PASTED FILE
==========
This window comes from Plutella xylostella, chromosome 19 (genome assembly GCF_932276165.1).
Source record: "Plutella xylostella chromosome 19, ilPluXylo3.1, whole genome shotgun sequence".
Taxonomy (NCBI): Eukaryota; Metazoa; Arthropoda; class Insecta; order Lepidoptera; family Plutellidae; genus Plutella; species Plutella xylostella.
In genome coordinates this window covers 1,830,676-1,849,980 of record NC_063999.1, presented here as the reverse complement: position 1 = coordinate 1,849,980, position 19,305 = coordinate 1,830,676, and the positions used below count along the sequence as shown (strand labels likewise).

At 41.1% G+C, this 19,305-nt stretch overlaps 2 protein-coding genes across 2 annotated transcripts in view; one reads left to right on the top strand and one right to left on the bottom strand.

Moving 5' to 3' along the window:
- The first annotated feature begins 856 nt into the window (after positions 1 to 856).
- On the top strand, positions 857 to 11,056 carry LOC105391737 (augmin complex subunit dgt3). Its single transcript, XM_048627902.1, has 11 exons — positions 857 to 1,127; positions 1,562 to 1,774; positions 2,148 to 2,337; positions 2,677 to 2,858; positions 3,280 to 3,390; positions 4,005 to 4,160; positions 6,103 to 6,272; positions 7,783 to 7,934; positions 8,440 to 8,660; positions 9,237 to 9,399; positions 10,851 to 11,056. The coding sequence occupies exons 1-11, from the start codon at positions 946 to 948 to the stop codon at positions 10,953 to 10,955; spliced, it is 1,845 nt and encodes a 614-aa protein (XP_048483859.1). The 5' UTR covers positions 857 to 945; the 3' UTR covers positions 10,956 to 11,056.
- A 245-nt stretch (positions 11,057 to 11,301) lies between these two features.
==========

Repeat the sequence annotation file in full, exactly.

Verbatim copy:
This window comes from Plutella xylostella, chromosome 19 (genome assembly GCF_932276165.1).
Source record: "Plutella xylostella chromosome 19, ilPluXylo3.1, whole genome shotgun sequence".
Taxonomy (NCBI): Eukaryota; Metazoa; Arthropoda; class Insecta; order Lepidoptera; family Plutellidae; genus Plutella; species Plutella xylostella.
In genome coordinates this window covers 1,830,676-1,849,980 of record NC_063999.1, presented here as the reverse complement: position 1 = coordinate 1,849,980, position 19,305 = coordinate 1,830,676, and the positions used below count along the sequence as shown (strand labels likewise).

At 41.1% G+C, this 19,305-nt stretch overlaps 2 protein-coding genes across 2 annotated transcripts in view; one reads left to right on the top strand and one right to left on the bottom strand.

Moving 5' to 3' along the window:
- The first annotated feature begins 856 nt into the window (after positions 1 to 856).
- On the top strand, positions 857 to 11,056 carry LOC105391737 (augmin complex subunit dgt3). Its single transcript, XM_048627902.1, has 11 exons — positions 857 to 1,127; positions 1,562 to 1,774; positions 2,148 to 2,337; positions 2,677 to 2,858; positions 3,280 to 3,390; positions 4,005 to 4,160; positions 6,103 to 6,272; positions 7,783 to 7,934; positions 8,440 to 8,660; positions 9,237 to 9,399; positions 10,851 to 11,056. The coding sequence occupies exons 1-11, from the start codon at positions 946 to 948 to the stop codon at positions 10,953 to 10,955; spliced, it is 1,845 nt and encodes a 614-aa protein (XP_048483859.1). The 5' UTR covers positions 857 to 945; the 3' UTR covers positions 10,956 to 11,056.
- A 245-nt stretch (positions 11,057 to 11,301) lies between these two features.